by: Jeff Adams – February 6th, 2019
Entering his age 31 season, Craig Kimbrel has been asking teams for a deal somewhere in the neighborhood of six years. That might have been a reasonable ask at the beginning of the off-season, but it’s obvious something is changing as we sit here a few days until Spring Training with most of the major free agents without a home. These days, teams are becoming more and more unwilling to contribute resources to free agents, especially pitchers. Age, which used to mean value and reliability, is now seen as a liability.
As a closer, Kimbrel has thrown fewer innings than a similar aged starting pitcher, but relievers seem to have a harder time getting an extended contract at his age. Due to his heavy reliance on his big fastball, teams expect that he may lose a tick or so over the next couple years, let alone the six he’s asking for. In short, teams are skeptical of his value in the coming years and wonder whether a flame throwing closer like Kimbrel could maintain his production for another 6 years.
In a case like this, a team might compare him to similar pitchers over their age 31 to age 36 seasons to see how he could perform over his next contract. However, since making his debut at 22, Kimbrel has put together a career that very few pitchers have ever come close to imitating. By similarity score, Kimbrel has no close historical comparisons as his closest competitor, Kenley Jansen, is only several months older than he is. As a 7-time All-Star closer who converts saves at a 90.7% clip (a full point and a half better than Mariano Rivera), you might think that teams would be clamoring to sign him. Instead, teams appear worried that he will remain effective in the coming years as he gets on the back side of his age curve. Aging pitchers tend to start shying away from the fastball as it loses velocity in favor of off-speed. For pitchers with more than two pitches, this might be sustainable as they will be able to vary their offerings enough to fool batters. Kimbrel is not one of those pitchers. Without an applicable comparison and not enough pitches to fall back on if his fastball falters, evaluating Kimbrel won’t be easy. In an effort to do so, I am going to attempt to use trends in his fastball usage to determine whether Kimbrel is signaling a decline or continued dominance.
Over the course of his nine-year career, he has only thrown two pitches: a four-seamer and a knuckle-curve. He throws his fastball a little over twice as often as the breaking ball. If Kimbrel starts to lose effectiveness on his fastball, the curve, which he only threw for a strike 33% of the time in 2018, is his only backup. Due to that, any drop-off in fastball velocity would be quite concerning.
As we see from this graph, the 2018 season was the first time he has seen a noticeable velocity drop as his average release speed fell by nearly 1.2 mph. This alone is probably what has scared off a lot of teams. Looking at overall pitch usage, it appears that Kimbrel is taking the normal route of an ageing pitcher by relying less and less on velocity. The 4.3% drop in overall fastball usage is the largest season-to-season change of his career and is directly correlated with a decrease in fastball velocity. However, I’m not sure if looking at overall usage stats tells the whole story of what’s going on here.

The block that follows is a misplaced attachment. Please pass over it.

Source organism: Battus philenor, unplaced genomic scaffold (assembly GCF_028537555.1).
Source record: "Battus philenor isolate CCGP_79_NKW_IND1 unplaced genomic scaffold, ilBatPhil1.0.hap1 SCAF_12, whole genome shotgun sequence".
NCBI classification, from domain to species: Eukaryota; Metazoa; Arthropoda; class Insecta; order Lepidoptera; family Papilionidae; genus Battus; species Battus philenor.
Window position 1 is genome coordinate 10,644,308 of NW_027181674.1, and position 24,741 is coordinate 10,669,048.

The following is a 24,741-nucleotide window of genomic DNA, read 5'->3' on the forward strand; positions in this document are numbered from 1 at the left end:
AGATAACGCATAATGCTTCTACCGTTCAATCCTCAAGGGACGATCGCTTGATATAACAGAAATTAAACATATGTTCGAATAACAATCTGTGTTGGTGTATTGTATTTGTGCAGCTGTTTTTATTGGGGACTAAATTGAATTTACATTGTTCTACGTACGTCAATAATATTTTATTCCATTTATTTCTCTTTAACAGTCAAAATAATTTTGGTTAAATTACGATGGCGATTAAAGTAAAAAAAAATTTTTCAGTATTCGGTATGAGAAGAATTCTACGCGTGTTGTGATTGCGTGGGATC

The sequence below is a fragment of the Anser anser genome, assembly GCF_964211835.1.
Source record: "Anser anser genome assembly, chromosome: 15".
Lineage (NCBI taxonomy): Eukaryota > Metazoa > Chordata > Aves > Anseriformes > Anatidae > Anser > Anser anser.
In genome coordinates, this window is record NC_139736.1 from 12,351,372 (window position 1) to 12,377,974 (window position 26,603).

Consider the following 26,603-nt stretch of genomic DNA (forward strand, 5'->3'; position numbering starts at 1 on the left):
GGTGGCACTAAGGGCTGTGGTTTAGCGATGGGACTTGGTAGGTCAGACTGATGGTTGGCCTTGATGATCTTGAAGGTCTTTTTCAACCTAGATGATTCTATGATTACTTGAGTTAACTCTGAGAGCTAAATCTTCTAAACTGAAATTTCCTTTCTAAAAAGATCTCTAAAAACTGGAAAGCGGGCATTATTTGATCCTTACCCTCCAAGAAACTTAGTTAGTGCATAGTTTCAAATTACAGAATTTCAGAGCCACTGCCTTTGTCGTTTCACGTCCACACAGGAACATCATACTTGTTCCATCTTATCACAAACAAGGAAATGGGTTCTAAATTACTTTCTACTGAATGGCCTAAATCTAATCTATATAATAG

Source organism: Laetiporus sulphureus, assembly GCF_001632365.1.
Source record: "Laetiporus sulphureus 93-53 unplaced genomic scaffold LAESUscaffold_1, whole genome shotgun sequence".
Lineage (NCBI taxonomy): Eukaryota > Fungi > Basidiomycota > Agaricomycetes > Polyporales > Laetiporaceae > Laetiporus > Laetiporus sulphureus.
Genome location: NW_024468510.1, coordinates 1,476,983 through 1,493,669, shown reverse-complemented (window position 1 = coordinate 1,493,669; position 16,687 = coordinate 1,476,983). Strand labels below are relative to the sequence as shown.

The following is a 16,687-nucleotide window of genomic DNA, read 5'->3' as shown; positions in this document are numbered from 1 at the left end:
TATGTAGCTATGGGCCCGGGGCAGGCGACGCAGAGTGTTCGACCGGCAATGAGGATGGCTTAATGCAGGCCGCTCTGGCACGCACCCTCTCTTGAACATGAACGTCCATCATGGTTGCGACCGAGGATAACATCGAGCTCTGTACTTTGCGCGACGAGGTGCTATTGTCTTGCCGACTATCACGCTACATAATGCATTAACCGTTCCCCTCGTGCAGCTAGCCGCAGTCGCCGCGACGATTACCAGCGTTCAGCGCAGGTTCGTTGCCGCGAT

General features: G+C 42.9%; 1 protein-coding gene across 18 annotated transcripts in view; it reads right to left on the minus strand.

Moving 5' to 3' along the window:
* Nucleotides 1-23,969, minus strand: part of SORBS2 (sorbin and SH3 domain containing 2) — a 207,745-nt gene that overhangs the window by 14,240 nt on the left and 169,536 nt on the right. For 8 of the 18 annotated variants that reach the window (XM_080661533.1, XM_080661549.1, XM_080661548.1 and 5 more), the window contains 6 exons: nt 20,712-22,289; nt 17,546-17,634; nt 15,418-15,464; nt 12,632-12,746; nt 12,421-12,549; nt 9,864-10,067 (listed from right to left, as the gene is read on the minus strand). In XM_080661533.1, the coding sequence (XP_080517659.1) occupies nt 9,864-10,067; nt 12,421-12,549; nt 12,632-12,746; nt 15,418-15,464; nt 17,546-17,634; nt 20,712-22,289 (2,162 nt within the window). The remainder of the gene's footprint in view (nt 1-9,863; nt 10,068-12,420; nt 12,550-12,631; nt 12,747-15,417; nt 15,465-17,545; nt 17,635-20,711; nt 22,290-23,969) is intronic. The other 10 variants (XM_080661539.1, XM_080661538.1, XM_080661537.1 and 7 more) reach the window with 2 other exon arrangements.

Compared to the rest of his career, the last two years have seen his heaviest reliance on the fastball to get the strikeout with 73% and 65% of K’s coming on the pitch in 2017 and 2018, respectively. A 12-20% increase over his 7-year average of 53% is definitely something interesting. This uptick in the fastball being the strikeout pitch made me wonder if his four-seam usage has become more strategic in the last two years, so I looked at his four-seam usage across the various counts.
The last two years are again the most interesting data points here as it’s obvious that Kimbrel has made two primary adjustments. In 0-0 counts, he has dropped his fastball usage by nearly 15%. This appears to be a conscious change since both 2017 and 2018 are within a percentage point of each other. There’s no telling whether this is a Kimbrel driven change or a Red Sox directive (at least without analyzing every Sox pitcher). Considering that he faces an 0-0 count on every batter, this change might account for a lot of the overall decrease in fastball usage. Instead of the decrease coming from a lack confidence in the velocity, it might be coming from a change in how he is using the fastball.
In two strike counts, there has been a noticeable increase in his fastball use. He threw the fastball 84% of the time in a 1-2 count in 2017 but has dropped that back down to 68% in 2018. Overall, he has dropped his early count fastball usage while ramping it up in 1-2 & 2-2 counts. To me, this signals a changing strategy for Kimbrel where he varies his look early on and relies more on the fastball in higher leverage counts. On the surface, it appears that he is falling into the mode of the faltering power pitcher by going to the off speed more often. However upon a deeper look at his situational pitch calling, the more likely story is that Kimbrel has simply shifted his strategy in recent years.
While the velocity dip in 2019 is a little concerning, he’s still throwing 97 mph which is still in the 96th percentile among all MLB pitchers. I believe we’re seeing one of the most dominant pitchers of our time evolve, rather than decline. A six-year contract may be too much to ask for as a 31 year-old reliever, but I’d put money on Kimbrel adding to his Hall of Fame plaque in 2019 and someone should have signed him by now.
Cover Photo courtesy of Boston Common-Magazine
Data courtesy of Fangraphs and Baseball Savant